Being helpful does not mean that you become the person to “go fetch” coffee, radiographs and laundry but it does mean that you know more about your assigned patients than anyone on the team. You will pick up three to four patients on each rotation (more if you are efficient) that you will follow through their hospital course. It is your responsibility to follow-up on all orders, consults, labs and studies on your patient. The intern on your service will be covering every patient on the service so the more closely you can work with your intern the better. This means reading in your surgical text about your patients’ pathology and the surgical treatment of that pathology. This means reviewing and following up on every order, medication, dressing change and complication.
Typically, you will enter the hospital early in the morning to pre-round. In some cases, pre-rounding means heading over to a computer to gather any laboratory work, checking in with the overnight (post-call team) and reading any nurses notes/checking with the nurses who have been on duty overnight. Armed with this information, you should quickly check the previous 24 hours of vitals, intake and output. Finally (if this is allowed), you should do a quick (no more than 5-10-minute) focused physical exam on your patient. Armed with this information you can prepare your AM presentation which should make up the bulk of your AM progress note. If you encounter any problems, discuss these with your intern and be prepared to present this patient to the AM rounding team.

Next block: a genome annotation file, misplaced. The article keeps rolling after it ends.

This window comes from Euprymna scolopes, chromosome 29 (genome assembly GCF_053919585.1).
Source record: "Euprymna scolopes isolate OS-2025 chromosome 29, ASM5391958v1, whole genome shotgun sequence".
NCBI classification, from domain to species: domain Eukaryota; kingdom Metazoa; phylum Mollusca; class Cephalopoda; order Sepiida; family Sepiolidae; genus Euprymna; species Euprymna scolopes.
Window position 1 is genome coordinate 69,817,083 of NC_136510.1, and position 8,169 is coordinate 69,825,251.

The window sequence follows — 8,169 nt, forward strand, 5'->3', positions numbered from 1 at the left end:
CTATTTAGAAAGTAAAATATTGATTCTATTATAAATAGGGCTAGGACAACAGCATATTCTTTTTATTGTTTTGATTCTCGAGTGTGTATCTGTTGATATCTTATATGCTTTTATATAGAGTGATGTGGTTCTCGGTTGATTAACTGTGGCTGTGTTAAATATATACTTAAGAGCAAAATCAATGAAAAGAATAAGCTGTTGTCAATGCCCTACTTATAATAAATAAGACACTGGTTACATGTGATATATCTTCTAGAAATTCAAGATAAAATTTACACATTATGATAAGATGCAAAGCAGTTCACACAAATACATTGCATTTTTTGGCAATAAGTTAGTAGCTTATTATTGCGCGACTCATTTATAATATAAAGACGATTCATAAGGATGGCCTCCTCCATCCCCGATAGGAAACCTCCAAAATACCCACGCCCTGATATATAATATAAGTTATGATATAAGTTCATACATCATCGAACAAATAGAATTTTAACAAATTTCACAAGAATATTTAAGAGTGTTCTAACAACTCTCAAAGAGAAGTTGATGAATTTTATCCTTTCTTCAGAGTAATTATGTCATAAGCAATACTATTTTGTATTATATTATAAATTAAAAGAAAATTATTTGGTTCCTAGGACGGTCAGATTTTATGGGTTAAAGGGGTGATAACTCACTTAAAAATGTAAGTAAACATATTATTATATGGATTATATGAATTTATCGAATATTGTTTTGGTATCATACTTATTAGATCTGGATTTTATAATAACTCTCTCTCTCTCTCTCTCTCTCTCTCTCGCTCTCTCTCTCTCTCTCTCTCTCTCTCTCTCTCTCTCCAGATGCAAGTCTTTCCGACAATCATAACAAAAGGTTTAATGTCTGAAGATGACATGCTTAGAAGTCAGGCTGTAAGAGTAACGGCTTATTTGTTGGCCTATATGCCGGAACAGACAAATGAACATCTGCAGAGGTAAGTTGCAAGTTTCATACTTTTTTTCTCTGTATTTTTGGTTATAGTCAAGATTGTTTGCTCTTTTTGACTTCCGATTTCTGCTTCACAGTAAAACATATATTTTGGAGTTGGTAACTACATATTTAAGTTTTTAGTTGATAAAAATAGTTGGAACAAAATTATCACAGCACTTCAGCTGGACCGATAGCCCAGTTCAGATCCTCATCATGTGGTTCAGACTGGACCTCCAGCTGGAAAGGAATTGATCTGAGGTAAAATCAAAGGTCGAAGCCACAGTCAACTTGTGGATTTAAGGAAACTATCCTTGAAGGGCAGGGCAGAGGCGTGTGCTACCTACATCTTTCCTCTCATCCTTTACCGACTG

On AM rounds, the chief (or most senior resident) will listen to your report presentation. If you are not ready, the intern will present the patient but you should step up and have your presentation ready. Other good things to do will be to be at the bedside with things like extra bandages, scissors and tape if needed for your patient. I learned very early, how to “peek” under a dressing without removing it. In general, dressings may be removed at 48 hours but never remove a dressing unless you have cleared it with your intern. You can peek and examine the wound to figure out if it is intact. Also, be sure to note any dressing drainage (dry or fresh) and note if nursing has been reinforcing the dressing overnight (or since surgery). If you are on the vascular service, one of your tasks will be to “take down” your patient’s dressing so that the team may examine the wounds on rounds. You may be asked to replace the dressing (great skill to learn) by your resident. Get help from the intern (or nursing) if you have difficulty or questions with this.